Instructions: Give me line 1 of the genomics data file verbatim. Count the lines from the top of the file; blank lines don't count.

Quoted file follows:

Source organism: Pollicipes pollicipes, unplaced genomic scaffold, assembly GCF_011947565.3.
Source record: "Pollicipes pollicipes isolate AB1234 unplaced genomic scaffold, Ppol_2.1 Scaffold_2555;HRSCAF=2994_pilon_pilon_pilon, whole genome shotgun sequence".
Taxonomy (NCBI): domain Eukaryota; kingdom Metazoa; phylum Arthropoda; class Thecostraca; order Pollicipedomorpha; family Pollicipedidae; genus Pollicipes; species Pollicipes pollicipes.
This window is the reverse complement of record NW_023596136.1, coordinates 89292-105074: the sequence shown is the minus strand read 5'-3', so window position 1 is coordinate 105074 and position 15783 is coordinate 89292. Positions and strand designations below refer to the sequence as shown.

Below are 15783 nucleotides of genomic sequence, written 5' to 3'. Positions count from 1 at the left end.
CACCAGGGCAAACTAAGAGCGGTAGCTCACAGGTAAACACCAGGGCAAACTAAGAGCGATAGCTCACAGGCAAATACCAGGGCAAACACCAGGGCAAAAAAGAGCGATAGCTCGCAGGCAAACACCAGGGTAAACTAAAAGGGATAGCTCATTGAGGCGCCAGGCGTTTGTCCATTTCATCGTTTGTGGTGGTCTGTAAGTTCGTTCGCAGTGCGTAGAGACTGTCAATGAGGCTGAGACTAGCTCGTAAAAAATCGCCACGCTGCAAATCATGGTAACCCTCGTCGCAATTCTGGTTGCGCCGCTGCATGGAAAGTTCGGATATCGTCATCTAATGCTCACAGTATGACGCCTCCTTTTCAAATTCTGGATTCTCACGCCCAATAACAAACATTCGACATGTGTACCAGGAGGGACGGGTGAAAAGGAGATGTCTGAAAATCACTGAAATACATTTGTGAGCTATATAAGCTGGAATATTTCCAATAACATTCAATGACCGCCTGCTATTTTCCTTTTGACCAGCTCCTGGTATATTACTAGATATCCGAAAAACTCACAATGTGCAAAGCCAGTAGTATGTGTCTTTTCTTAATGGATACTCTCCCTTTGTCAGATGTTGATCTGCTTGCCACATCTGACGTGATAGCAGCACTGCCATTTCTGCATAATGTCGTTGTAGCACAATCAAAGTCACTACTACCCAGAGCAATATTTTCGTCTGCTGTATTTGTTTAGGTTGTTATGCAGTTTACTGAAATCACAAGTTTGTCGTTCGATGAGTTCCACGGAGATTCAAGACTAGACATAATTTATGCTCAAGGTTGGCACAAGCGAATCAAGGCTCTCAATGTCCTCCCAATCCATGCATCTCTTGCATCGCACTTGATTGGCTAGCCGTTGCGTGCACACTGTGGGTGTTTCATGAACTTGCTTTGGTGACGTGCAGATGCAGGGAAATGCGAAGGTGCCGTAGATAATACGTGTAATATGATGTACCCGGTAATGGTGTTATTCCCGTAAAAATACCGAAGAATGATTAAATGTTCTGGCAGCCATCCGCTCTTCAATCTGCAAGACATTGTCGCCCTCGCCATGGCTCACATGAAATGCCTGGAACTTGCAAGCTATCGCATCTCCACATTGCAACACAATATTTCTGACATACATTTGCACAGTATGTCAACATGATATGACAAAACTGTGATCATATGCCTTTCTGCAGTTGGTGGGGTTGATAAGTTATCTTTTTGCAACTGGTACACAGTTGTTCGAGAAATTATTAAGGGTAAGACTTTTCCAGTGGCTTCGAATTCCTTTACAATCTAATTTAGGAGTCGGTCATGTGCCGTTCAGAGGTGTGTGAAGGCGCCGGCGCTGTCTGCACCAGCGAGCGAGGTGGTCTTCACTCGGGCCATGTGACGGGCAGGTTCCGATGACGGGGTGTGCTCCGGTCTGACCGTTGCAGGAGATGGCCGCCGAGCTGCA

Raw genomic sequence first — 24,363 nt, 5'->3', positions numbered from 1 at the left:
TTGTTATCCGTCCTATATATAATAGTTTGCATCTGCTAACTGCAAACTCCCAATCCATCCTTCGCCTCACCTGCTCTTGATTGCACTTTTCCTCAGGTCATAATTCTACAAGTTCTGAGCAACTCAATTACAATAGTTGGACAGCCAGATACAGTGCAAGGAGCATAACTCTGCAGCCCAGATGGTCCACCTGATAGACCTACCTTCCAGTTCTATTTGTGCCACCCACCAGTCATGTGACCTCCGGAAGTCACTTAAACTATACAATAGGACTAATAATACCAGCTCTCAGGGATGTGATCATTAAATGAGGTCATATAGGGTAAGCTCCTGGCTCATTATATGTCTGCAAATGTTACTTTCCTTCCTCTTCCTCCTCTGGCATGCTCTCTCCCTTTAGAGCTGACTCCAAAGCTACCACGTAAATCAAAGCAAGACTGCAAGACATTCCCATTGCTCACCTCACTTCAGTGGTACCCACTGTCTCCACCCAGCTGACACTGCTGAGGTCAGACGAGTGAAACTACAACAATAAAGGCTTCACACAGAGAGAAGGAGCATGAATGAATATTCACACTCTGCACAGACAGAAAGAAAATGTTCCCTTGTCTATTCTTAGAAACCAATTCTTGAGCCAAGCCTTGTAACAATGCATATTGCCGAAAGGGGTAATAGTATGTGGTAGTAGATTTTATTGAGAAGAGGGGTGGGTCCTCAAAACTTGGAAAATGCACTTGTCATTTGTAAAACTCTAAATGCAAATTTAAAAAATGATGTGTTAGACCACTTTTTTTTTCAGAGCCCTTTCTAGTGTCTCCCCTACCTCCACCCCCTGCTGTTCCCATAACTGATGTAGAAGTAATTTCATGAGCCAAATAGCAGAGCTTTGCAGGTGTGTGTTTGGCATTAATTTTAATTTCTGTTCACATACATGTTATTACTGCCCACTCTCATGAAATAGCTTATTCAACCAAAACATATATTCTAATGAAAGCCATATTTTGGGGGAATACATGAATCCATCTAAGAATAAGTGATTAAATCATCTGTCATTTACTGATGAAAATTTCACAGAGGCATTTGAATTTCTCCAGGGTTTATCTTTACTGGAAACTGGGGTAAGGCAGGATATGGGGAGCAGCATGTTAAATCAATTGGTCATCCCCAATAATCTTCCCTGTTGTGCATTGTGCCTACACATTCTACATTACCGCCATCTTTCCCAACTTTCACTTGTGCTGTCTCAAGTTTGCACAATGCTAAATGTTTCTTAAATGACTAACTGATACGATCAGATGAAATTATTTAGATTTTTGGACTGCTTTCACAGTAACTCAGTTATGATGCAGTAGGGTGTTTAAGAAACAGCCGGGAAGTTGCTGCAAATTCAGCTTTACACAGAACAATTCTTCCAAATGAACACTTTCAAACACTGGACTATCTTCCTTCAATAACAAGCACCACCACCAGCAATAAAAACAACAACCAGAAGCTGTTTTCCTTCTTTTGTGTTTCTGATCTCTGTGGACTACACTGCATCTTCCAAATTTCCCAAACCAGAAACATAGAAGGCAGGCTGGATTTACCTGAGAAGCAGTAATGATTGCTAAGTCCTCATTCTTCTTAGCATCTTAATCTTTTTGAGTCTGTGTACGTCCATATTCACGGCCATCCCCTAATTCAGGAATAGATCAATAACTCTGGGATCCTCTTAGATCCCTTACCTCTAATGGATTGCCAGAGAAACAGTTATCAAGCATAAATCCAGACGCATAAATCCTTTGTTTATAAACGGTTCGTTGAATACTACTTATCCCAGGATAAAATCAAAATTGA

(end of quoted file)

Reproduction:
Source organism: Pollicipes pollicipes, unplaced genomic scaffold, assembly GCF_011947565.3.